January. 5. 2022
[INTERVIEW] Joseon pop’s fanbase in the making
|Bill Bragin, co-founder and co-drector of the globalFEST world music festival and executive artistic director of the Arts Center at New York University in Abu Dhabi / Photo by Waleed Shah|
GlobalFEST co-founder Bill Bragin discusses Korean folk fusion bands and how the world music festival helped them become visible in North America
This article is the third and last in a three-part series on Joseon pop ― ED.
By Kang Hyun-kyung
Bill Bragin, co-founder and co-director of the globalFEST world music festival held every year in New York, has witnessed some Korean folk fusion bands gaining a foothold in the United States.
“I have seen audiences respond with a great deal of enthusiasm, both at festivals like Roskilde where I saw Black String as well as nightclubs in the United States like Joe’s Pub, the David Rubenstein Atrium at Lincoln Center and of course globalFEST, where SsingSsing and ADG7 both had ecstatic receptions,” he told The Korea Times. “We saw how that also translated to video performances on NPR Tiny Desk and elsewhere.”
Bragin, also executive artistic director of the Arts Center at New York University in Abu Dhabi, the United Arab Emirates, said Korean musicians are innovators who know how to balance traditional and contemporary elements to create their own music styles and present their music.
“What strikes me most is how the artists bring mastery of traditional and contemporary forms and instruments but use them in innovative and personal ways. Through their showcases at WOMEX and globalFEST and support for touring artists, they have also been able to gain a strong foothold in international touring networks,” he said.
Korean folk bands owe their success ― albeit moderate ― to global world music platforms such as globalFEST, as they have been getting discovered there by influential music professionals.
Since its launch in 2004, globalFEST has become a career launchpad for talented Korean fusion folk bands. The annual festival is an industry event where hundreds of industry professionals, journalists and artists show up to enjoy global music and discover artists from around the world.
In 2003, Bragin teamed up with Isabel Soffer and Maure Aronson (since replaced by Shanta Thake) to start a festival to “move world music from the margins to the center of the performing arts fields” and serve as a cultural bridge to stop xenophobia that gained ground in the United States after the Sept. 11 terrorist attacks.
“We wanted to help international artists develop more sustainable tours of North America. It was years after 9/11 which led to the Gulf War and there was a rise in xenophobia and borders were tightening in the U.S., so it felt extra urgent to promote cultural exchange,” Bragin said.
SsingSsing, a now-disbanded six-member band, performed there in 2017, along with 11 other acts invited to showcase their music. The band, which was then obscure even among fellow Koreans, was able to see its career rise suddenly after being discovered by Bob Boilen, a musician and host of NPR’s Tiny Desk Concerts series, becoming the first Korean musicians to perform on that show.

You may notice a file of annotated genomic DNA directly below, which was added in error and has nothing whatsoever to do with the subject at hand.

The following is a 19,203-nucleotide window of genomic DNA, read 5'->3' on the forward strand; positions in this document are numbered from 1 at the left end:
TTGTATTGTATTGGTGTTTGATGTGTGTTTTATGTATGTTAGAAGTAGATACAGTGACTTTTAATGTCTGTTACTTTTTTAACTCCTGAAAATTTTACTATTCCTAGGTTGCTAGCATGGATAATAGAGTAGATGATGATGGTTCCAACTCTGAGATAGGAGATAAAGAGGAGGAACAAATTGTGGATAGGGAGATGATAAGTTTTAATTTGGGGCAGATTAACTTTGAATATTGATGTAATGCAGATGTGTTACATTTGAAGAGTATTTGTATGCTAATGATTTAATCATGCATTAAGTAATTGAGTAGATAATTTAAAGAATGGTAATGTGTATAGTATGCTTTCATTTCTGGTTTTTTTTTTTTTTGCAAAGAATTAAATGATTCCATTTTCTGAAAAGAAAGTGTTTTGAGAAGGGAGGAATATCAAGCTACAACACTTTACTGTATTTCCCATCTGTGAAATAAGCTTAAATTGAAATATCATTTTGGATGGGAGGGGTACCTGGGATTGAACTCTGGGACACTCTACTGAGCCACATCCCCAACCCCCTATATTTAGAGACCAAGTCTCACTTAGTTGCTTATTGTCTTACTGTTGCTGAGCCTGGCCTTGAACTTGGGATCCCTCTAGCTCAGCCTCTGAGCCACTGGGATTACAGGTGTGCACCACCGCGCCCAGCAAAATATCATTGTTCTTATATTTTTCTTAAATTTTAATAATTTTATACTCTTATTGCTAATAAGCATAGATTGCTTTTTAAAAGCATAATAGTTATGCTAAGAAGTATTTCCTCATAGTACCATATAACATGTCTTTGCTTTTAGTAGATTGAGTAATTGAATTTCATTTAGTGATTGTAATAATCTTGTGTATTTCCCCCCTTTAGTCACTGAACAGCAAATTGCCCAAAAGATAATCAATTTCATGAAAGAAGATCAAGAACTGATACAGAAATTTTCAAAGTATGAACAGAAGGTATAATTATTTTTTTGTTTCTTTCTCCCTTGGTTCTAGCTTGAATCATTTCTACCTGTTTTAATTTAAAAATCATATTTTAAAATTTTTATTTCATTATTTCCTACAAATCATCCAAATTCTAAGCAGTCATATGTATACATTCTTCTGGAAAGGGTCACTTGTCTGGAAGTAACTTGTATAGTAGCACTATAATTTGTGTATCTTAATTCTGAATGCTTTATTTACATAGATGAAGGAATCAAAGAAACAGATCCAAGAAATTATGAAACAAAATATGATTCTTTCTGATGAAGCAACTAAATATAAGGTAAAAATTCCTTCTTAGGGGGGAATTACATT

Superstar boy band BTS performed on Tiny Desk Concerts in September 2020 when its career was already at its zenith.
Bragin said Korean bands are not the sole beneficiaries of the world music platform.
“The festival has helped launch and expand many careers of international artists in North America,” he said. “Nearly 20 years later, many of the artists we championed have become much more visible in the touring circuit.”
He noted there is another understated influence the globalFEST has played on the U.S. music scene: Thanks to globalFEST, the music industry has been more inclusive than ever before, as radio station producers and festival organizers who were inspired by the global artists have begun to include world music in their programming. Listeners increased, too, because they have a wider selection of music to enjoy.
“It helped artistic directors to discover new artists and consider a broader range of programming for concert halls and festivals, including many of which previously hadn’t programmed much world music,” he said. “Now with our partnership with NPR Music Tiny Desk Concerts, open-minded music lovers all around the world can experience these expanded boundaries.”
Bragin said the climate for Korean folk fusion bands has improved a lot recently, owing to a growing interest among Westerners in overall Korean culture following the successes of K-pop and Korean dramas.
Superstar boy band BTS, BLACKPINK and a few other K-pop singers have established fandoms in the United States, which was followed by Bong Joon-ho’s critically acclaimed 2019 movie, “Parasite,” winning four Oscars. Netflix’s global smash-hit, “Squid Game,” became Korean culture’s latest sensation last year.
“I think that through K-pop, as well as films and Netflix series, Western audiences have come to expect a very high level of quality coming from Korean artists, and so there is an increasing openness to artists whose music is more directly connected to traditional roots, but crafted with the same care and attention to detail,” he said.
Among other musicians, he named the bands ADG7, Black String and six-member band sEODo Band as musicians to watch this year.
“Bands like ADG7 and Black String use instruments and approaches that are uniquely Korean and are quite culturally specific, but put them in dialogue with global traditions,” he said.
He said sEODo Band seems to have found a strong middle ground and also draws from traditional forms while offering a more commercial presentation.